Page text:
The forces that Sully is up against, as he faces down the second-guessing suits of the National Transportation Safety Board, stand in for the lockstep, follow-the-rules-or-you’re-gone mentality that has taken over the very form and spirit of American life. What you say, what you do, even what you think: There’s an increasingly prevailing sense, right or wrong, that the protocols of work and government now dictate more and more of the hoops we all have to jump through — and, indeed, everything that we are. The theme of the individual who feels beaten down by the larger machine is, of course, not new; it’s one of the central themes of the last century. But what’s bracing about “Sully” is that it presents us with someone who acted out of fearless strength and skill, and was justly lionized for it all over the world, and the movie says: In our era, it’s not just you or me who can feel worked over by the bureaucracy. Even “Sully” Sullenberger got worked over by the bureaucracy. If he’s not safe, who is?
Of course, the members of the National Transportation Safety Board are just doing their jobs. That’s part of what’s agonizing about their grilling of Sully. The issue at hand is: Did he make the right decision? Minutes after takeoff, just after a flock of Canada geese had smashed into his engines, could he, in fact, have turned the flight around and landed back at LaGuardia Airport? That’s a legitimate question, and we probably wouldn’t want to live in a world where there wasn’t a committee that possessed the will, and the technological tools, to try and get at the right answer. Yet what “Sully” dramatizes is how a subtle presumption of guilt is built into the bureaucratic process. The committee members look at what happened (and at the money it cost US Airways), and their reflexive action is to say: How could this accident have come out better? How might an admittedly bad situation have been salvaged more efficiently? Their profit/efficiency motive turns into the weapon they wield against Sully. It becomes the presumption of wrongdoing that allows the bureaucracy to finger and blame the individual.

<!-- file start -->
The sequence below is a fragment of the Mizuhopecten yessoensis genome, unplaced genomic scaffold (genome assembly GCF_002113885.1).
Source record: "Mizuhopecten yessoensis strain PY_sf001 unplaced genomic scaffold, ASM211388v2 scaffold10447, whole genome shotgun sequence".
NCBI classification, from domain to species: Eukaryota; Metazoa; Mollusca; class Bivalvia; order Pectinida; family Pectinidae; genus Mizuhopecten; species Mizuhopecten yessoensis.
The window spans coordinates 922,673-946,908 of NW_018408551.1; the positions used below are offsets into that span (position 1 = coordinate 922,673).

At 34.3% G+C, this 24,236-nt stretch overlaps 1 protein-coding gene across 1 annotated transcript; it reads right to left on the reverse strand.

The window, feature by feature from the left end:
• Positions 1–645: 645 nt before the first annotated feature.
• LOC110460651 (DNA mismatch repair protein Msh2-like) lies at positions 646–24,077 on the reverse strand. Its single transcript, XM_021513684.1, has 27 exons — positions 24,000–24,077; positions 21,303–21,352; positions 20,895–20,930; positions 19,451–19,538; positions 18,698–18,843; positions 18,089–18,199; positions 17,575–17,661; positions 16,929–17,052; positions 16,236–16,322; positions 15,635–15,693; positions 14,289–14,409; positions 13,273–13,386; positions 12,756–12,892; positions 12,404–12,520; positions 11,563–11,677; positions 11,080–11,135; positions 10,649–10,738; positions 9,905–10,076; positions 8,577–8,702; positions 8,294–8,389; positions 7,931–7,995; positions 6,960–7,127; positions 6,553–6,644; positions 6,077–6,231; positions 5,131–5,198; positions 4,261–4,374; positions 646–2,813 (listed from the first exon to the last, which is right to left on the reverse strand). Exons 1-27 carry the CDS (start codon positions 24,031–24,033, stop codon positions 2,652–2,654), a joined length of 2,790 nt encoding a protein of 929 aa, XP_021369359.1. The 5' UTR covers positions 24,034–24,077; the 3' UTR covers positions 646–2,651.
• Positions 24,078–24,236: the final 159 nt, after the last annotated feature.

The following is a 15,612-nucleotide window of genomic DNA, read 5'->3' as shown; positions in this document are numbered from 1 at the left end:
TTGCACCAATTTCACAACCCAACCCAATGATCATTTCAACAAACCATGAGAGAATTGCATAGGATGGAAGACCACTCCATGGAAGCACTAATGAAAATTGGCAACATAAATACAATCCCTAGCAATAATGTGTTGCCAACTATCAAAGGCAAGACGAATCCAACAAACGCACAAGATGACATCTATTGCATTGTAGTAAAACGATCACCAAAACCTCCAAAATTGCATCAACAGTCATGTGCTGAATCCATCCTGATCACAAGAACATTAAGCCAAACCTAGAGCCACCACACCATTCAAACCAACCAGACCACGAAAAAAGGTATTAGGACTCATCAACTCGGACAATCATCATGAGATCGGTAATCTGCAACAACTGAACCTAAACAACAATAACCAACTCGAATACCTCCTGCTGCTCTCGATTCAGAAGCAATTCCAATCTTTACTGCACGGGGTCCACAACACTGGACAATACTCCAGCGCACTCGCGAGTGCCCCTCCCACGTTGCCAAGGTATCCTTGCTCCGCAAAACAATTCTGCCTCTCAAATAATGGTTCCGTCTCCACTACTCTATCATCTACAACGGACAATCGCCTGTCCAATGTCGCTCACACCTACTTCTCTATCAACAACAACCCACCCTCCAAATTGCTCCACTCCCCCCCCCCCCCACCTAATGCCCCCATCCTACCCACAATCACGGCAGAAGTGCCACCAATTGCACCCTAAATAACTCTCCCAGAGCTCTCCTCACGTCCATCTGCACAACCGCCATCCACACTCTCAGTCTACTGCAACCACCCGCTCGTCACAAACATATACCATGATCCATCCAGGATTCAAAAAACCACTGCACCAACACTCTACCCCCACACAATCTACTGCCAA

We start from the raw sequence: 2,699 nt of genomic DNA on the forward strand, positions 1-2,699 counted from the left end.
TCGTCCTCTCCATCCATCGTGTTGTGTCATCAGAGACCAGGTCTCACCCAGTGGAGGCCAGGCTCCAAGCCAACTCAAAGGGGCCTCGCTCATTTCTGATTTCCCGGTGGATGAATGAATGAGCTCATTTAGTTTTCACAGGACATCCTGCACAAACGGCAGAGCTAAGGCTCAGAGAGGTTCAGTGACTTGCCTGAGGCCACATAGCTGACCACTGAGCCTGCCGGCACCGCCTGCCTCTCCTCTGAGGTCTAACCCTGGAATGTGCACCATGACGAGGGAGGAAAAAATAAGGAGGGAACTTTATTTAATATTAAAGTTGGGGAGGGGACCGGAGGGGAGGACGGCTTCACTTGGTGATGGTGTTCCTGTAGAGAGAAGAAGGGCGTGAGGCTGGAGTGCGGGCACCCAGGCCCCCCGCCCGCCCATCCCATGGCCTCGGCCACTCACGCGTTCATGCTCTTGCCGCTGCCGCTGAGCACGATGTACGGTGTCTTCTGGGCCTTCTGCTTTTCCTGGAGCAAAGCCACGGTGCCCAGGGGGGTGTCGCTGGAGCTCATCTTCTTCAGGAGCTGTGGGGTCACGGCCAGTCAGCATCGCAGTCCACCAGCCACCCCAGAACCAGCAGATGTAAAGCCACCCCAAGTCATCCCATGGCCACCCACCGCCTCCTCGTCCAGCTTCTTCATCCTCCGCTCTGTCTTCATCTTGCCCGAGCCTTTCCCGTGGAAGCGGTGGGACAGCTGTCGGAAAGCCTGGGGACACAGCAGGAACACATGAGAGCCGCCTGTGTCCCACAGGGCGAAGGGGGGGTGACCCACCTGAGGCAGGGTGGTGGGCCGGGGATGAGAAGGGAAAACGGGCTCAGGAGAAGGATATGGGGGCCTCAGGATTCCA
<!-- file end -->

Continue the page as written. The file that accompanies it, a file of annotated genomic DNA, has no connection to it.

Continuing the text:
In the end, of course, they’re proved wrong. But if “Sully” were just about how Chesley Sullenberger had to endure a few days’ worth of official skepticism to validate the actions he took on that fateful day, the movie wouldn’t have the power it does. The real message is that he acted as he did, and saved every one of those 155 lives, because he operated on instinct, letting himself think outside the box. He wasn’t acting in the straight-line corporate way — and that was the measure of his heroism. What “Sully” celebrates is that the giddy improbability of the Miracle on the Hudson — the whole image of that plane landing and then, once it lands, the passengers standing on the wings as if they were walking on water — represents an act of audacity and fellow-feeling that sliced against the rules, the government and corporate playbooks, the bean-counters and the bureaucrats. “Sully” tells a true-life story with great emotional intimacy and detail, but part of what makes it such a superb movie is that it works as a kind of living metaphor: It captures how people feel about the moment we’re in, and about what real rebellion looks like in a world with too many rules.